…Uncharitable measures never succeed. If even the Apostles, with all their miracles and tongues, had gone out with a bad spirit, they must have labored in vain. God suffers His own cause to experience a temporary defeat, rather than give success to men of a bad spirit. I have no doubt that in many cases the anti-slavery cause has been thrown aback by the bad spirit of its advocates. If we have erred in this matter, we must repent. We can never hope for the blessing of God until we do.
…If, now, our General Government needs reform, (of which I have no doubt,) then let us forthwith employ all constitutional means and measures for its reform. Of the wisdom of doing all this no one can for a moment doubt.
…As for voting for either of the two great party candidates, on a strongly pro-slavery platform, that question is in my mind easily settled. I can do no such thing. Sooner shall I cut off my own right hand than suffer it to drop a vote for such men, standing on such platforms.
…In some respects I am sorry, and in some respects I am not sorry to be called on to say so much on this subject of slavery — its issues, and the duties of Christians in regard to it. There is the greatest need that these things should be investigated and well considered. The public mind will and must act on these questions, and the action taken is continually affecting the honor of Christianity and the welfare of the church and of souls, most fundamentally. It cannot, therefore, be amiss to bring this subject into the pulpit. Let it engage your serious attention, and more your hearts to seek divine wisdom in prayer.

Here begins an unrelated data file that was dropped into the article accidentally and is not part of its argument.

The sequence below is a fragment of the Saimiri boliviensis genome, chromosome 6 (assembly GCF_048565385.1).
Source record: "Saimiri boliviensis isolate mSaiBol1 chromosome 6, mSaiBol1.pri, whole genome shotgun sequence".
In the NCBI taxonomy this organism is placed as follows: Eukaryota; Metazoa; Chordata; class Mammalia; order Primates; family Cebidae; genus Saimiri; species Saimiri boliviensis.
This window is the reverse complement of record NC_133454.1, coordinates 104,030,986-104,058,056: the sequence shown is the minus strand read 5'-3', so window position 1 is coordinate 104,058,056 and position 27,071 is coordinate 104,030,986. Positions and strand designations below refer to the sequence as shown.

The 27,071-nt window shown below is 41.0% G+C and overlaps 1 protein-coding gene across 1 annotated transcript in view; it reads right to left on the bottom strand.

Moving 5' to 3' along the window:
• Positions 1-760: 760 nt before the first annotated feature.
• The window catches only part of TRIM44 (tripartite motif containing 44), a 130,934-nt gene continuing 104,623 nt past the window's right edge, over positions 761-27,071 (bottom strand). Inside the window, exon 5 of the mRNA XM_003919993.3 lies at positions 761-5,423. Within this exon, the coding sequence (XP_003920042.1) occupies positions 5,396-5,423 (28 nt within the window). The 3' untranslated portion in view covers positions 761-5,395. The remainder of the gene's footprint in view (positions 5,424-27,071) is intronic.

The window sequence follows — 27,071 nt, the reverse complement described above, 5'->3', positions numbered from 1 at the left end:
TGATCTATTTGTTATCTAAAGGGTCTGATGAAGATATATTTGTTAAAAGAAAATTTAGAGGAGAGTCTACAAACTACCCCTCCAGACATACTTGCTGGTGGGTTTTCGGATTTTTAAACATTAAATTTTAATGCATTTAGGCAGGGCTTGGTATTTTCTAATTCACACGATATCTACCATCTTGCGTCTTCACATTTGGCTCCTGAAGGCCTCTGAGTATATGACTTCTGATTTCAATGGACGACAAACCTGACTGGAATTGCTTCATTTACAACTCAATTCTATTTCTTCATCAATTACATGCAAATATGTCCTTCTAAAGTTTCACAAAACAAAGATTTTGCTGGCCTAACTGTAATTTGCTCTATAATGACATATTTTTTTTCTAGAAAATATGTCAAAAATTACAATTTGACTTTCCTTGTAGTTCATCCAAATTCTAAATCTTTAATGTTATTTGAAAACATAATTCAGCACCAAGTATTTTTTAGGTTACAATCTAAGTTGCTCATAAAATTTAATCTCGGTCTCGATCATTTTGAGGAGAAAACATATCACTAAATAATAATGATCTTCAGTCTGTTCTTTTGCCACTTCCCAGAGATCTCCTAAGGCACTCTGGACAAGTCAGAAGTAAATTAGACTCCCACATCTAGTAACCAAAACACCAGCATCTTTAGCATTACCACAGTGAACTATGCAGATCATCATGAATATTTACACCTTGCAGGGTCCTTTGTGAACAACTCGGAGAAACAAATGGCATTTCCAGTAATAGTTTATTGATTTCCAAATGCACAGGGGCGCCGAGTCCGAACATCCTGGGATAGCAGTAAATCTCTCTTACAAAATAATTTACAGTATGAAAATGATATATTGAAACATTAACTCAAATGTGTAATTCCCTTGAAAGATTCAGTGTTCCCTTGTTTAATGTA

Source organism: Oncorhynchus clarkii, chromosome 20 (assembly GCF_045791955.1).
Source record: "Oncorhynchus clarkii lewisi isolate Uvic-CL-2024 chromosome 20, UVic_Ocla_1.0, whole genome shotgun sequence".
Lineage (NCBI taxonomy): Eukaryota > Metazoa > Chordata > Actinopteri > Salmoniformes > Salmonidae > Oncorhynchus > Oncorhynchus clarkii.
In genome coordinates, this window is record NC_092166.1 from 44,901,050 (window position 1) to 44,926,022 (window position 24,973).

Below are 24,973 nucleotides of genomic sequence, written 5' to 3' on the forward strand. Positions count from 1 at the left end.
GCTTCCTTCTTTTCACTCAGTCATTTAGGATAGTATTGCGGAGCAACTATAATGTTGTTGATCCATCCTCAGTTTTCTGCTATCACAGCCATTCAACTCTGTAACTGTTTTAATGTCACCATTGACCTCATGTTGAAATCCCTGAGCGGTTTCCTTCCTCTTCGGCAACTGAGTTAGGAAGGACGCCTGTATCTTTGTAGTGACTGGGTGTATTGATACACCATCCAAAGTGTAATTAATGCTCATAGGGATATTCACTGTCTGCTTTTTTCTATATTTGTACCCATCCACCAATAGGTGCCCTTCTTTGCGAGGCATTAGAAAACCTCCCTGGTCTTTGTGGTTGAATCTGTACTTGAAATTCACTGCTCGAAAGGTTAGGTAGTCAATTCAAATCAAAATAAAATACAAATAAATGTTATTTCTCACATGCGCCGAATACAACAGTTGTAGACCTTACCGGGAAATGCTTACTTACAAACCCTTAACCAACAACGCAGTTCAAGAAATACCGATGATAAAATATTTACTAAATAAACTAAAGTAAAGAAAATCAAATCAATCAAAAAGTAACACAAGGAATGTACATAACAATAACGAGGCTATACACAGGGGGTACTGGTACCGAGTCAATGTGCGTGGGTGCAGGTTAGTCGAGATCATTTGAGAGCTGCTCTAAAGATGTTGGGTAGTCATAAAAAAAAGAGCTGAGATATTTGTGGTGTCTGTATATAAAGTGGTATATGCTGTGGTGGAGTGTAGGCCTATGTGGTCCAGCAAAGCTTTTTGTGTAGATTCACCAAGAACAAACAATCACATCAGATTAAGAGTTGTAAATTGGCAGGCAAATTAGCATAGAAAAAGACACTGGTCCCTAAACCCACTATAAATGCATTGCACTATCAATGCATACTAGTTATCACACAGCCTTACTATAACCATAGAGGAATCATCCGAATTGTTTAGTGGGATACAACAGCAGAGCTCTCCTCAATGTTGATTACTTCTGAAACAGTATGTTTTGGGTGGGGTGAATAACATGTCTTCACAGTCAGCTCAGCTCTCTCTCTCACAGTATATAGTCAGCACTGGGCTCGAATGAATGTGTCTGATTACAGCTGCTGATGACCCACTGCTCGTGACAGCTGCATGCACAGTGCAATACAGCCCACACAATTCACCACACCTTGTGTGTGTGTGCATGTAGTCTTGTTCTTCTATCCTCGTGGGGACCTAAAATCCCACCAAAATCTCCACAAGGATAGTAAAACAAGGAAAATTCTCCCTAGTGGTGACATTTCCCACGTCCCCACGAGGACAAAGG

It makes one grieve to consider that if the American church had taken to heart Finney’s call to repentance and been able to unite around this issue, a million lives might have been spared and the holocaust of civil war averted. Yet if he is guilty of anything, it is perhaps in naively underestimating the spiritual stranglehold slavery, greed, and racism had on the nation, and on much of the church; that a tipping point had already been reached, and further Northern agitation would only inflame an already alienated and recalcitrant South.
Nevertheless, in hindsight we ought not to blame Finney for being hopeful, even as he prophetically paints a bloody picture of God’s impending judgment. His words and vision, too, ought still to find resonance in our hearts today, as our nation struggles under the tyranny of old injustices and new masters. Can the church disenthrall herself? Can the sleeping giant awaken?